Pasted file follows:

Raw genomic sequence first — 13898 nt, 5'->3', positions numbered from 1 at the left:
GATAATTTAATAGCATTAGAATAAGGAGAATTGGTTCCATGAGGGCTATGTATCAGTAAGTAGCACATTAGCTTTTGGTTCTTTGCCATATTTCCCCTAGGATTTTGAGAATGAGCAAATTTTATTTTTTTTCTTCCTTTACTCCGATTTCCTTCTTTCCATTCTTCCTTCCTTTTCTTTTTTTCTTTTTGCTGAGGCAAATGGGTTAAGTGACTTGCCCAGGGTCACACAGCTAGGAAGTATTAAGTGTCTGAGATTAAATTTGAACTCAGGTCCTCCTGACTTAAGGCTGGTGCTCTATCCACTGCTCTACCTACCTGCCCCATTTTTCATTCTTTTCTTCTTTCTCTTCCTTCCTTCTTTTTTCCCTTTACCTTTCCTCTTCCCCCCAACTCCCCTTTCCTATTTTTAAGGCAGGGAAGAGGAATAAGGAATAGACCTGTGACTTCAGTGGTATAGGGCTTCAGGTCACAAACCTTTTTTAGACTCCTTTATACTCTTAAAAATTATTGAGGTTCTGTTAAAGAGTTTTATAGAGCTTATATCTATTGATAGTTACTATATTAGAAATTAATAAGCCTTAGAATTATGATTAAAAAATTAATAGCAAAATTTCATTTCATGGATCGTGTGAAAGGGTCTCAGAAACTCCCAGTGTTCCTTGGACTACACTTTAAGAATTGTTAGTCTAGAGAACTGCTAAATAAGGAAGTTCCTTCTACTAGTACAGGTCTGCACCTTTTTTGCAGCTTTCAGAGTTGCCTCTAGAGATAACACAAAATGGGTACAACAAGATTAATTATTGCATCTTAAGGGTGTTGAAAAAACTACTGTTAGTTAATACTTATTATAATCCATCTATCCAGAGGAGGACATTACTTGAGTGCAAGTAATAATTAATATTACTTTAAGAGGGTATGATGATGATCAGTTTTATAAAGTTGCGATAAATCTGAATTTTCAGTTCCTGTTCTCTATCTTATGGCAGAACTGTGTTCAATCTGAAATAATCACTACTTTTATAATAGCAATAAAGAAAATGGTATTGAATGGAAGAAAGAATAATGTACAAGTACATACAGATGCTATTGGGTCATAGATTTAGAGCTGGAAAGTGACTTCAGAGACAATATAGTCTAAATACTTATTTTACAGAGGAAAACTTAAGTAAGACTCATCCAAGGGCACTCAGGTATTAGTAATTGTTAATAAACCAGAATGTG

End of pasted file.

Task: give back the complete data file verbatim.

Raw genomic sequence first — 13898 nt, 5'->3', positions numbered from 1 at the left:
GATAATTTAATAGCATTAGAATAAGGAGAATTGGTTCCATGAGGGCTATGTATCAGTAAGTAGCACATTAGCTTTTGGTTCTTTGCCATATTTCCCCTAGGATTTTGAGAATGAGCAAATTTTATTTTTTTTCTTCCTTTACTCCGATTTCCTTCTTTCCATTCTTCCTTCCTTTTCTTTTTTTCTTTTTGCTGAGGCAAATGGGTTAAGTGACTTGCCCAGGGTCACACAGCTAGGAAGTATTAAGTGTCTGAGATTAAATTTGAACTCAGGTCCTCCTGACTTAAGGCTGGTGCTCTATCCACTGCTCTACCTACCTGCCCCATTTTTCATTCTTTTCTTCTTTCTCTTCCTTCCTTCTTTTTTCCCTTTACCTTTCCTCTTCCCCCCAACTCCCCTTTCCTATTTTTAAGGCAGGGAAGAGGAATAAGGAATAGACCTGTGACTTCAGTGGTATAGGGCTTCAGGTCACAAACCTTTTTTAGACTCCTTTATACTCTTAAAAATTATTGAGGTTCTGTTAAAGAGTTTTATAGAGCTTATATCTATTGATAGTTACTATATTAGAAATTAATAAGCCTTAGAATTATGATTAAAAAATTAATAGCAAAATTTCATTTCATGGATCGTGTGAAAGGGTCTCAGAAACTCCCAGTGTTCCTTGGACTACACTTTAAGAATTGTTAGTCTAGAGAACTGCTAAATAAGGAAGTTCCTTCTACTAGTACAGGTCTGCACCTTTTTTGCAGCTTTCAGAGTTGCCTCTAGAGATAACACAAAATGGGTACAACAAGATTAATTATTGCATCTTAAGGGTGTTGAAAAAACTACTGTTAGTTAATACTTATTATAATCCATCTATCCAGAGGAGGACATTACTTGAGTGCAAGTAATAATTAATATTACTTTAAGAGGGTATGATGATGATCAGTTTTATAAAGTTGCGATAAATCTGAATTTTCAGTTCCTGTTCTCTATCTTATGGCAGAACTGTGTTCAATCTGAAATAATCACTACTTTTATAATAGCAATAAAGAAAATGGTATTGAATGGAAGAAAGAATAATGTACAAGTACATACAGATGCTATTGGGTCATAGATTTAGAGCTGGAAAGTGACTTCAGAGACAATATAGTCTAAATACTTATTTTACAGAGGAAAACTTAAGTAAGACTCATCCAAGGGCACTCAGGTATTAGTAATTGTTAATAAACCAGAATGTG